Healthcare institutions are large, complex systems and evaluating the effects of policies or structural interventions within these systems is challenging. In many cases it is not possible to directly measure the effect of the intervention at the patient level. The… Read More »What’s wrong with a simple model?
Health economics, statistics, and health services research at the University of Warwick. Also like rock climbing and making noise on the guitar.
In a previous post I asked whether the study by Claxton et al can or should inform the cost-effectiveness threshold used by NICE. The authors argued that, “it is the expected health effects … of the average displacement within the… Read More »Identifying the effect of expenditure on health outcomes: another small comment on Claxton et al
The cost-effectiveness threshold utilised by health technology assessment agencies, such as NICE in the United Kingdom, below which new medical technologies and interventions are considered cost-effective, is frequently discussed. NICE currently use a threshold of £20,000 to £30,000 per quality… Read More »Do we really need to change the cost-effectiveness threshold?
Making headlines this morning (Thursday 20th November) has been the report by McKinsey Global Institute, an offshoot of the management consultancy McKinsey, on the global economic impact of obesity. This report estimates that $2.0 trillion is spent annually worldwide as a… Read More »How do you solve a problem like obesity?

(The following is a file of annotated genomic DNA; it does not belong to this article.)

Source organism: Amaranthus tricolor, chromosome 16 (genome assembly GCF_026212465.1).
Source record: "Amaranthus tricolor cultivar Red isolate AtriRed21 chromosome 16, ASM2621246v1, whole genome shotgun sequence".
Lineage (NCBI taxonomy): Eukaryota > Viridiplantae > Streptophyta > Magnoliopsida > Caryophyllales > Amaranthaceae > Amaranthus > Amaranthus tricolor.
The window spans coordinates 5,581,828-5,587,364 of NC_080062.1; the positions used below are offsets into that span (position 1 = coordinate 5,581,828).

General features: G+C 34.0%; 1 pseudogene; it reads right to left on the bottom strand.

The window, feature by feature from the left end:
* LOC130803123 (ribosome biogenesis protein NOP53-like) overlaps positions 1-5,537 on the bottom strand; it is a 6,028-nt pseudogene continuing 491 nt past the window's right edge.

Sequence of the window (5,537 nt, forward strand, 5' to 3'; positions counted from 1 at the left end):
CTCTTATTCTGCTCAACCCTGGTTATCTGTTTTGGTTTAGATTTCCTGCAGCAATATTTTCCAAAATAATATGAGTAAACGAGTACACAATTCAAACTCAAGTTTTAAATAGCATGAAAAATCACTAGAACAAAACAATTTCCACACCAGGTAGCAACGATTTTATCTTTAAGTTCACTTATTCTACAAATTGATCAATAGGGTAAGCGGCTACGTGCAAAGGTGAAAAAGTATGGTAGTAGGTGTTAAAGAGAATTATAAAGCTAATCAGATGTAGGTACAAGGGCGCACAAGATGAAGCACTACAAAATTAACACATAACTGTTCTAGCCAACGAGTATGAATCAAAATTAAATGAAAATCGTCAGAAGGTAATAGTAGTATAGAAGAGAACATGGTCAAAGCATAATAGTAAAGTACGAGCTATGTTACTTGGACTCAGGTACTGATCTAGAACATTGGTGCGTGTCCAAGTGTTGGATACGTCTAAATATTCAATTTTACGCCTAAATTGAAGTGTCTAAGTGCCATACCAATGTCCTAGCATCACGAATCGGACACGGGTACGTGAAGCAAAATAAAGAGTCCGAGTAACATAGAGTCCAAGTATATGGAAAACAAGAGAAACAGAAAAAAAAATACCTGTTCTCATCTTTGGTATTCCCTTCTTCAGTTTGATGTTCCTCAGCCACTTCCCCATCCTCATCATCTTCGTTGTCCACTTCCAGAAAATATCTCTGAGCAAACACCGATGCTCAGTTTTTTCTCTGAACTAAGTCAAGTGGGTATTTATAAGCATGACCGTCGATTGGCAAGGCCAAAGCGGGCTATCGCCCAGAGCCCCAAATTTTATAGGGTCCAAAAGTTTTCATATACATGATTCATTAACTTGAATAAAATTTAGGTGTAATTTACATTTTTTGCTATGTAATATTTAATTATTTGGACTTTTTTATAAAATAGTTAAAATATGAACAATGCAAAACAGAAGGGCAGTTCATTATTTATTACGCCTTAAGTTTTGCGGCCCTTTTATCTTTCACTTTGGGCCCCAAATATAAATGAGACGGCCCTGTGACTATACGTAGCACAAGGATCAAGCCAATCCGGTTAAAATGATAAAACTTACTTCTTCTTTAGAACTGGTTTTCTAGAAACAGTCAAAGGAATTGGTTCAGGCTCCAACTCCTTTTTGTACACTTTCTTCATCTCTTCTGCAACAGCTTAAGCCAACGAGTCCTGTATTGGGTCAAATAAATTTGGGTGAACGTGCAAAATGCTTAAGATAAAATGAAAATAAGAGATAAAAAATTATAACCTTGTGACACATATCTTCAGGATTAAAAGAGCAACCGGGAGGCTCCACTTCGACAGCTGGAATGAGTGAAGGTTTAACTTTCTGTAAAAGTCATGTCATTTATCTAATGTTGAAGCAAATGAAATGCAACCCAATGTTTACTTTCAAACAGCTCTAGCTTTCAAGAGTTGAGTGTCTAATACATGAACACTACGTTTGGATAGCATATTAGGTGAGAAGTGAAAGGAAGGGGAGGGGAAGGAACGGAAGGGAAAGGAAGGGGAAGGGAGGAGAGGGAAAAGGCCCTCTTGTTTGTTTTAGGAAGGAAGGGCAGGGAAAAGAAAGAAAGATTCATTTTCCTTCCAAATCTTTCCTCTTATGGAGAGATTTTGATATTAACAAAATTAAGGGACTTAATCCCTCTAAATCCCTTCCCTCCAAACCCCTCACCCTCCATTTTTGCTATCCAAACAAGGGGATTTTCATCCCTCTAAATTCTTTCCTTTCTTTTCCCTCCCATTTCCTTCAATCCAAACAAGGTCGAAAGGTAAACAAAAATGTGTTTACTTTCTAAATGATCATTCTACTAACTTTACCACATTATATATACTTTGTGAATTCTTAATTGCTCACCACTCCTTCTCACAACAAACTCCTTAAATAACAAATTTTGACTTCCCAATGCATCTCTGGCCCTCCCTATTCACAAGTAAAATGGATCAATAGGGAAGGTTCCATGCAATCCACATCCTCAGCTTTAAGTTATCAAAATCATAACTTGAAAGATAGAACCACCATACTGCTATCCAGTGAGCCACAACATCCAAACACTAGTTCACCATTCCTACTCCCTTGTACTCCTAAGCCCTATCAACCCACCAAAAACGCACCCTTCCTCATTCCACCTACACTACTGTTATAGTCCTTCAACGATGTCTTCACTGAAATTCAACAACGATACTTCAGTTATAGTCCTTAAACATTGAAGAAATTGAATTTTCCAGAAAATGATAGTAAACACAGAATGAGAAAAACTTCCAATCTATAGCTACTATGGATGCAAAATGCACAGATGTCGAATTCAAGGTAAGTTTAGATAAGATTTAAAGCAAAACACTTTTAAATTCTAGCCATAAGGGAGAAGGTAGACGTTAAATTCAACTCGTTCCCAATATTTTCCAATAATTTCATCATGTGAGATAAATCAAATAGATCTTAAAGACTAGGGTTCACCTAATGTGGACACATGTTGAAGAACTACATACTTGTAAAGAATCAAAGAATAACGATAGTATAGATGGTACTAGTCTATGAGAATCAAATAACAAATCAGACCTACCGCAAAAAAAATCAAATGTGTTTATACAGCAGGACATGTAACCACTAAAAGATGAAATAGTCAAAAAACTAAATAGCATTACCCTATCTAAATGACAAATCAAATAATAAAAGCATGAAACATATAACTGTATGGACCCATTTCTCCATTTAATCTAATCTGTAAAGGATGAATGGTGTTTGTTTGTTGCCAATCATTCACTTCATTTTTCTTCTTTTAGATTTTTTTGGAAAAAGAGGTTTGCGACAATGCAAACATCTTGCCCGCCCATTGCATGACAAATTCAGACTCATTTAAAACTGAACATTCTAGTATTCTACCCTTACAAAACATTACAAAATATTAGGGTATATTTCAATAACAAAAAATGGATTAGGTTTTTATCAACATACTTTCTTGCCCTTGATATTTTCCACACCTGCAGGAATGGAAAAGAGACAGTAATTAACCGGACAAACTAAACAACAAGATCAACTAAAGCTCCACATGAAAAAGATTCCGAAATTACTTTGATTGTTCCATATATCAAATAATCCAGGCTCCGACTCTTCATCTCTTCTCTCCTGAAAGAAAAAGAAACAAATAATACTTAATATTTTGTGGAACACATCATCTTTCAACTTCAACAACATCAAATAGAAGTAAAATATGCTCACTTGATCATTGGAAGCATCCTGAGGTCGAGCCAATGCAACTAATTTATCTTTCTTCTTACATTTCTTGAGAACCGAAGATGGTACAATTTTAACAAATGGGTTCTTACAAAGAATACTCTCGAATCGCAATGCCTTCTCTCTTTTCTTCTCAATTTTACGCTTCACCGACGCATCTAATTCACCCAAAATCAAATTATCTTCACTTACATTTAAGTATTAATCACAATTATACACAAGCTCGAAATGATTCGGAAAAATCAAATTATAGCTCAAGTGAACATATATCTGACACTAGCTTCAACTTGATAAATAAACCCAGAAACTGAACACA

Today sees the publication of surgeons’ death rates on the MyNHS website (see Guardian and BBC stories). The website presents full lists of surgeons by specialty alongside either blue circles with a large ‘OK’ inside, grey circles with question marks, or… Read More »Is there any use in publishing surgeons’ death rates?
There is a considerable furore surrounding the new proposal to pay GPs £55 for each dementia diagnosis. The Patients Association called it “a step too far” that would mean a “bounty on the head” of some patients (link), while the… Read More »Is payment by diagnosis for dementia a good strategy?
I stand accused. Not of a particularly heinous crime, but of something that has given me pause for thought recently. During a discussion about a piece of work involving patient outcomes, I was accused of ‘thinking like an economist’. Had… Read More »Do economists care about patients?
The use of labour market outcomes in the Value Based Pricing scheme is inconsistent with the concept of value This year, the Department of Health in the UK will begin using a new system of ‘value based pricing’ (VBP) to… Read More »The ‘value’ in value based pricing
Incentives are widely and frequently used to influence preferences among people with the aim of achieving some socially beneficial end. These incentives include fines, rewards, and taxes. From the domain of health, Pigouvian taxes on foods deemed unhealthy and pricing… Read More »Incentives and social preferences